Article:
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dote

[doht] /doʊt/
verb (used without object), doted, doting. Also, doat
1.
to bestow or express excessive love or fondness habitually (usually followed by on or upon):
They dote on their youngest daughter.
2.
to show a decline of mental faculties, especially associated with old age.
noun
3.
decay of wood.
Origin of dote
1175-1225
1175-1225; Middle English doten to behave foolishly, become feeble-minded; cognate with Middle Dutch doten.
Related forms
doter, noun
Dictionary.com Unabridged
Based on the Random House Dictionary, © Random House, Inc. 2015.
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Examples from the Web for dote
Historical Examples
  • You must know that I dote upon that girl, and that consequently I am interested in you.

  • Well, what will women not swear to, to save those they dote upon!'

  • He has escaped: to follow him is to die; and where should we learn to dote on death unterrified, if not in Rome?

    Shelley John Addington Symonds
  • "I dote on 'em," comes back the Dowager, and "my daughter" owned up that she "adored" 'em.

    Cape Cod Stories Joseph C. Lincoln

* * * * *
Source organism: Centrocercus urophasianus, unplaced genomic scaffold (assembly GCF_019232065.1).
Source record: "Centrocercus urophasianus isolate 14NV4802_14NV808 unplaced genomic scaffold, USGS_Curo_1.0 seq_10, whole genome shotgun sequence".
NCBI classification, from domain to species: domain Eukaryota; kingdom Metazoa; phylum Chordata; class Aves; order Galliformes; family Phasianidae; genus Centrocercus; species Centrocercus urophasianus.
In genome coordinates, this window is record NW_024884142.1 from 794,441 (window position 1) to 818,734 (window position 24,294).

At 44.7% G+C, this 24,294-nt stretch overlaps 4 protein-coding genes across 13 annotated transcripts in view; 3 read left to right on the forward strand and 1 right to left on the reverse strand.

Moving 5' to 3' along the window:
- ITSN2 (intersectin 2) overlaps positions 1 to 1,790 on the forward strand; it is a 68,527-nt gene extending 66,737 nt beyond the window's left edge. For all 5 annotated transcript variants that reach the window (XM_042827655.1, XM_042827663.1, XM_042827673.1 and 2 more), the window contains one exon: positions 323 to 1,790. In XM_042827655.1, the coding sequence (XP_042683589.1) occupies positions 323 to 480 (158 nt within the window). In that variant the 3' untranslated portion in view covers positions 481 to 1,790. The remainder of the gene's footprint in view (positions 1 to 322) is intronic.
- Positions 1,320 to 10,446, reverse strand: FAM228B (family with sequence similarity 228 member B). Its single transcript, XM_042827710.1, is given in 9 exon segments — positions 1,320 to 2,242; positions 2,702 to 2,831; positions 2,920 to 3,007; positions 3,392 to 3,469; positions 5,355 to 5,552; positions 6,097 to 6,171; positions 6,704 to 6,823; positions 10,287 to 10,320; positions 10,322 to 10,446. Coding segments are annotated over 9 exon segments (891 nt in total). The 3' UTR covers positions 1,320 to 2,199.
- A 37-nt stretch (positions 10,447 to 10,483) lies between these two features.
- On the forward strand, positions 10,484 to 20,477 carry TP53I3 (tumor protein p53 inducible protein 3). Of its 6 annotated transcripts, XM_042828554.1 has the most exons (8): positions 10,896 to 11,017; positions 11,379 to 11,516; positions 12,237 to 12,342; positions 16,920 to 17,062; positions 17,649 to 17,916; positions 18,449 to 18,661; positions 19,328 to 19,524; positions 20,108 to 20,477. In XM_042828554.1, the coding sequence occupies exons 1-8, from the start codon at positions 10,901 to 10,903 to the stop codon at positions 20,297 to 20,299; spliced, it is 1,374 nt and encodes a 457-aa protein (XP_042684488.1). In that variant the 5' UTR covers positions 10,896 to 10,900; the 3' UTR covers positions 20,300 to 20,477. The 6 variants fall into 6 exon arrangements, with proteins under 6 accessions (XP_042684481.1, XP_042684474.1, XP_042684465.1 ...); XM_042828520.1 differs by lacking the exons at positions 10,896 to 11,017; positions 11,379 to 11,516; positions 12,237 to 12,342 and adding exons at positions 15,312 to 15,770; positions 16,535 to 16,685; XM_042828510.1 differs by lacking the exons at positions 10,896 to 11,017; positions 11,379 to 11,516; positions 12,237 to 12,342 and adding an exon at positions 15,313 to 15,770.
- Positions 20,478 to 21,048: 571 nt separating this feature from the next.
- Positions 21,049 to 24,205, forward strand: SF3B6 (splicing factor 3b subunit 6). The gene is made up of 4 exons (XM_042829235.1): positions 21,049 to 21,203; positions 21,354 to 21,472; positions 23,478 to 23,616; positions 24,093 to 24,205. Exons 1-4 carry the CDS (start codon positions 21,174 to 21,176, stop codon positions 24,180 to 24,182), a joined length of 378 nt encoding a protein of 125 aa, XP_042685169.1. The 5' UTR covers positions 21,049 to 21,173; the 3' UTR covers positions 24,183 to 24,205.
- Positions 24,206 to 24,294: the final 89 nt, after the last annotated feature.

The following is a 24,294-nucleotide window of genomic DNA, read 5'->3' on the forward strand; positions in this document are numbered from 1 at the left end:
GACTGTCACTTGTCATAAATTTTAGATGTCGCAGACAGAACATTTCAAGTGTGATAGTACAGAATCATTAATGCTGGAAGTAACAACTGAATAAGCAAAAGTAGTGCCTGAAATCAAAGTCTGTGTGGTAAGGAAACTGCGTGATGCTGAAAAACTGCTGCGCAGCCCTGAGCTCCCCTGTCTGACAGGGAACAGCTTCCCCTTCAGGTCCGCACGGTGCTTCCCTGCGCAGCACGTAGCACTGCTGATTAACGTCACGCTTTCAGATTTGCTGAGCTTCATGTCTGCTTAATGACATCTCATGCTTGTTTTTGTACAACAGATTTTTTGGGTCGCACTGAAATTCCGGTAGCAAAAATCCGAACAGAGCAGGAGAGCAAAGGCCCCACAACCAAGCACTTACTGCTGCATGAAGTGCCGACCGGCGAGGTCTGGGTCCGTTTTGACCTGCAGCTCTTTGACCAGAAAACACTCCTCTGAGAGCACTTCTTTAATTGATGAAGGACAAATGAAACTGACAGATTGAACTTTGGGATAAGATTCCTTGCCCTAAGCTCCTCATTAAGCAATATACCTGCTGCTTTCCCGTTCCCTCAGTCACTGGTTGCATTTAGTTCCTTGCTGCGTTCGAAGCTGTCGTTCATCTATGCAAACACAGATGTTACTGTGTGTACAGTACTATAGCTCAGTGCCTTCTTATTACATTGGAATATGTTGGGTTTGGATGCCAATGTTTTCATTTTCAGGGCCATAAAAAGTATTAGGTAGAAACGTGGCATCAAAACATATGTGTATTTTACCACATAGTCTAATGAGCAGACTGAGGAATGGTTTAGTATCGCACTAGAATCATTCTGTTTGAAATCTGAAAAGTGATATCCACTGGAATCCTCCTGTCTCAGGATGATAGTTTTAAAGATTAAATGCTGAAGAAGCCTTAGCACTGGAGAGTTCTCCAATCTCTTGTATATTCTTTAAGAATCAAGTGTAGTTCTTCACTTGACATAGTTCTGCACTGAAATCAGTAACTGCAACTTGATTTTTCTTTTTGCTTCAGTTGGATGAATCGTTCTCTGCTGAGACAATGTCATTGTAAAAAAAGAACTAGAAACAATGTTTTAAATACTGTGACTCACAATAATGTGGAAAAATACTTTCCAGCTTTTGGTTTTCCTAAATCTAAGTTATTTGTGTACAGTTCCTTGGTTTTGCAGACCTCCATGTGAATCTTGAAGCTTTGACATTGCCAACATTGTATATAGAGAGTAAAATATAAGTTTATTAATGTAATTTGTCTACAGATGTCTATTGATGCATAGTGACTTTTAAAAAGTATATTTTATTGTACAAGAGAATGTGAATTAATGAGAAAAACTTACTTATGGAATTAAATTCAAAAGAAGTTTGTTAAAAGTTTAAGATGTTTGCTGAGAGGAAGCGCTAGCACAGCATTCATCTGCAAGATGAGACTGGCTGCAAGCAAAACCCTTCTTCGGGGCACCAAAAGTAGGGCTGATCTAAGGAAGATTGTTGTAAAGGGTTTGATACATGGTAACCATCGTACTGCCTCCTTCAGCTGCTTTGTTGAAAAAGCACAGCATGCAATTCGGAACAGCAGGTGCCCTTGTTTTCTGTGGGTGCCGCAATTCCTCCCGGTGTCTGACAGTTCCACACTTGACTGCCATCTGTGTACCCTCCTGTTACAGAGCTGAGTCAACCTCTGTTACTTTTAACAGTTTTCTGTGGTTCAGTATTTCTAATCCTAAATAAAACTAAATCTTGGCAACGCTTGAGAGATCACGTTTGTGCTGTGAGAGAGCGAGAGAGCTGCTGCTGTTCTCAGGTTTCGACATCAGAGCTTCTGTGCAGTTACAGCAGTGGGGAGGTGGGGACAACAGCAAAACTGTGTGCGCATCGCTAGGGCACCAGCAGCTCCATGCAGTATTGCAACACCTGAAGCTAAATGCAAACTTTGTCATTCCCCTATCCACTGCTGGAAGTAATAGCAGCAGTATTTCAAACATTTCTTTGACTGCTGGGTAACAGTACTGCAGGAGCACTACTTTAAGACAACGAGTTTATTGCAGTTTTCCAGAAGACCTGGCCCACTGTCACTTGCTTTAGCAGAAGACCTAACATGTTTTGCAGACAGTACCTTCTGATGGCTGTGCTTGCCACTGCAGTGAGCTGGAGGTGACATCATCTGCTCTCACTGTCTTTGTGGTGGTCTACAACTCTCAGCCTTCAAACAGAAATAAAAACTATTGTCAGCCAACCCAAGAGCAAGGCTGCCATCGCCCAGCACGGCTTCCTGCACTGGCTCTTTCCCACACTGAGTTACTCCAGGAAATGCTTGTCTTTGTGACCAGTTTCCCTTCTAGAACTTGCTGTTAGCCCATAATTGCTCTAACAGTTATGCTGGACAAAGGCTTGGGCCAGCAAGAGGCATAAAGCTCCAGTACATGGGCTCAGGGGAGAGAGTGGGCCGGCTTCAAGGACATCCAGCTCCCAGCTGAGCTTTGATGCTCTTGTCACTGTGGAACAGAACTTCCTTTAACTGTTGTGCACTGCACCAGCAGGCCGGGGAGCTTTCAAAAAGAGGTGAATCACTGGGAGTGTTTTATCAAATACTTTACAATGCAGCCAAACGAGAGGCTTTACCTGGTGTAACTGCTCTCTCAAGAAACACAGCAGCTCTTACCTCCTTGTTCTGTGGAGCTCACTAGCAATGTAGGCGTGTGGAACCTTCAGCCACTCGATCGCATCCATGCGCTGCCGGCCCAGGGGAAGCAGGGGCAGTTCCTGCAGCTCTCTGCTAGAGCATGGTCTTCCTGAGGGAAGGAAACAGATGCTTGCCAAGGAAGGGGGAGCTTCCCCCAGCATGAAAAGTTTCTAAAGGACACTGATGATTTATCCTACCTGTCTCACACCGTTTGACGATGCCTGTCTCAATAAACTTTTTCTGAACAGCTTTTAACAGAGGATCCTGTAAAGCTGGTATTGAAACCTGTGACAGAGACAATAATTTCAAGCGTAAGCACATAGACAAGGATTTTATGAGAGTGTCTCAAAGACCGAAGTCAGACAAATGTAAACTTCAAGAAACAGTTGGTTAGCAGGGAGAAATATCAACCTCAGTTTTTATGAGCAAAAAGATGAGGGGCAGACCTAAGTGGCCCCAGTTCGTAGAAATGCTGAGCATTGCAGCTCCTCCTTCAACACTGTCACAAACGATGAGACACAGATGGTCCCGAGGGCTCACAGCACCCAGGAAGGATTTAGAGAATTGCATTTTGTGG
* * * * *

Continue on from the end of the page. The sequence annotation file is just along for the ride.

• I dote upon chaperones; and by coming with this family, I had Mrs. Twamberley to matronize me.

    Pencil Sketches Eliza Leslie
  • Nobody knows him like me; and if there was ever one made for him to dote on, it's your own self.

  • Never, for her mother's sake, suffer my heart again to be softened by an object I might dote upon.

    A Simple Story Mrs. Inchbald
  • Besides, by partial fondness shown, Like you, we dote upon our own.

    Welsh Folk-Lore Elias Owen
  • Because we love each other, would that be any reason why we must dote upon each other, or sink from our high resolves?

    Love's Pilgrimage Upton Sinclair
  • "Yet it would be classical to dote upon a mermaid," Caius murmured.

    The Mermaid Lily Dougall
British Dictionary definitions for dote

dote

/dəʊt/
verb (intransitive)
1.
foll by on or upon. to love to an excessive or foolish degree
2.
to be foolish or weak-minded, esp as a result of old age
Derived Forms
doter, (now rarely) doater, noun
Word Origin
C13: related to Middle Dutch doten to be silly, Norwegian dudra to shake
Collins English Dictionary - Complete & Unabridged 2012 Digital Edition
© William Collins Sons & Co. Ltd. 1979, 1986 © HarperCollins
Publishers 1998, 2000, 2003, 2005, 2006, 2007, 2009, 2012
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Word Origin and History for dote
v.

c.1200, "to be feeble-minded from age," from Middle Low German doten "be foolish," of unknown origin. Meaning "to be infatuated" is from late 15c. Related: Doted; dotes; doting.

Online Etymology Dictionary, © 2010 Douglas Harper
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